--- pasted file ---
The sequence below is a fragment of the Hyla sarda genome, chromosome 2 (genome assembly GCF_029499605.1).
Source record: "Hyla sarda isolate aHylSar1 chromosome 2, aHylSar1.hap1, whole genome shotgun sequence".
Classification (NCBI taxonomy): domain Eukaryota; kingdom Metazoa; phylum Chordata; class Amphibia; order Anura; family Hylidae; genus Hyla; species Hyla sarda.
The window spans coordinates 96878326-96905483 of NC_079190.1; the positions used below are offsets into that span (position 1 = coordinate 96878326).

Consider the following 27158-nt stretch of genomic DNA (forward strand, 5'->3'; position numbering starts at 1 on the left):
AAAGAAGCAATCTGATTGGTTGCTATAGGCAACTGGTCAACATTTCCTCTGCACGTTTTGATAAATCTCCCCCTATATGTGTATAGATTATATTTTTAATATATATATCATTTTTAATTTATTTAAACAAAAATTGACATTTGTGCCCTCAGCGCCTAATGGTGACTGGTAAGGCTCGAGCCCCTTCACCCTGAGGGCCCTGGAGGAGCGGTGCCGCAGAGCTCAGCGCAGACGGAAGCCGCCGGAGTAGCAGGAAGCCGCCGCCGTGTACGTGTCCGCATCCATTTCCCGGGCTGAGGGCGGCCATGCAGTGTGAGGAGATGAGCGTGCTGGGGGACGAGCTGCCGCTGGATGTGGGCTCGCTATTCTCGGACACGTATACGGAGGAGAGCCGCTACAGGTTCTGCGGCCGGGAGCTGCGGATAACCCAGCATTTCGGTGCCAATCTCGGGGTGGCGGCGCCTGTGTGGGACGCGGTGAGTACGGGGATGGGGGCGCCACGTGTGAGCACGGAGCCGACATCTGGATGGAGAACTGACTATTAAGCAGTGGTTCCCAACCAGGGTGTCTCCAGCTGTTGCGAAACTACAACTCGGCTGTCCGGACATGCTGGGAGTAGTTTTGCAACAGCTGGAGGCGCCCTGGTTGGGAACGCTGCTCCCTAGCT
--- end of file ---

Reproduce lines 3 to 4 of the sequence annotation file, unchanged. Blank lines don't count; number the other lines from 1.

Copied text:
Classification (NCBI taxonomy): domain Eukaryota; kingdom Metazoa; phylum Chordata; class Amphibia; order Anura; family Hylidae; genus Hyla; species Hyla sarda.
The window spans coordinates 96878326-96905483 of NC_079190.1; the positions used below are offsets into that span (position 1 = coordinate 96878326).